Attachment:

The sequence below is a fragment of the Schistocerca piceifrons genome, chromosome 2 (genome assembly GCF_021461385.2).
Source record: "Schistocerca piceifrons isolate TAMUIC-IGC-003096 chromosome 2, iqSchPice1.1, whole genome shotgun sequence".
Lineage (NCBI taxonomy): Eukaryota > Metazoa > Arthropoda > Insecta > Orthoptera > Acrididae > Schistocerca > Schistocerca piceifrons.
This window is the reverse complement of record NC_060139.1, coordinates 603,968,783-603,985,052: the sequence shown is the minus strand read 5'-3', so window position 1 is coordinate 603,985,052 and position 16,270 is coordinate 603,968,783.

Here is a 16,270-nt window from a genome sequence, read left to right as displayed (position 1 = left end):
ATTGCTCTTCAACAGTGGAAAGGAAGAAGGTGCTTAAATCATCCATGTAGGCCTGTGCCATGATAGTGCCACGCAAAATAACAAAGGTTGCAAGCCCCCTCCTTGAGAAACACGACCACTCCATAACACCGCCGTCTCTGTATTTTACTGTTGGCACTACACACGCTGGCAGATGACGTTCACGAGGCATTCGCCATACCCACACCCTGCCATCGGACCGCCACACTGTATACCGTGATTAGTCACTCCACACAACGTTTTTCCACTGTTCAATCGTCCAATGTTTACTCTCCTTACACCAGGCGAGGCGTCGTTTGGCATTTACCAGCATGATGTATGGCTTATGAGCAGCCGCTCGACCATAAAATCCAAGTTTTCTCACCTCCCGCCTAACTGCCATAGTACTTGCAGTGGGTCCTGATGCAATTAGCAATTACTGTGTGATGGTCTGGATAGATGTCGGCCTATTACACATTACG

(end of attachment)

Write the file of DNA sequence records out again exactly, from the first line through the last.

The sequence below is a fragment of the Schistocerca piceifrons genome, chromosome 2 (genome assembly GCF_021461385.2).
Source record: "Schistocerca piceifrons isolate TAMUIC-IGC-003096 chromosome 2, iqSchPice1.1, whole genome shotgun sequence".
Lineage (NCBI taxonomy): Eukaryota > Metazoa > Arthropoda > Insecta > Orthoptera > Acrididae > Schistocerca > Schistocerca piceifrons.
This window is the reverse complement of record NC_060139.1, coordinates 603,968,783-603,985,052: the sequence shown is the minus strand read 5'-3', so window position 1 is coordinate 603,985,052 and position 16,270 is coordinate 603,968,783.

Here is a 16,270-nt window from a genome sequence, read left to right as displayed (position 1 = left end):
ATTGCTCTTCAACAGTGGAAAGGAAGAAGGTGCTTAAATCATCCATGTAGGCCTGTGCCATGATAGTGCCACGCAAAATAACAAAGGTTGCAAGCCCCCTCCTTGAGAAACACGACCACTCCATAACACCGCCGTCTCTGTATTTTACTGTTGGCACTACACACGCTGGCAGATGACGTTCACGAGGCATTCGCCATACCCACACCCTGCCATCGGACCGCCACACTGTATACCGTGATTAGTCACTCCACACAACGTTTTTCCACTGTTCAATCGTCCAATGTTTACTCTCCTTACACCAGGCGAGGCGTCGTTTGGCATTTACCAGCATGATGTATGGCTTATGAGCAGCCGCTCGACCATAAAATCCAAGTTTTCTCACCTCCCGCCTAACTGCCATAGTACTTGCAGTGGGTCCTGATGCAATTAGCAATTACTGTGTGATGGTCTGGATAGATGTCGGCCTATTACACATTACG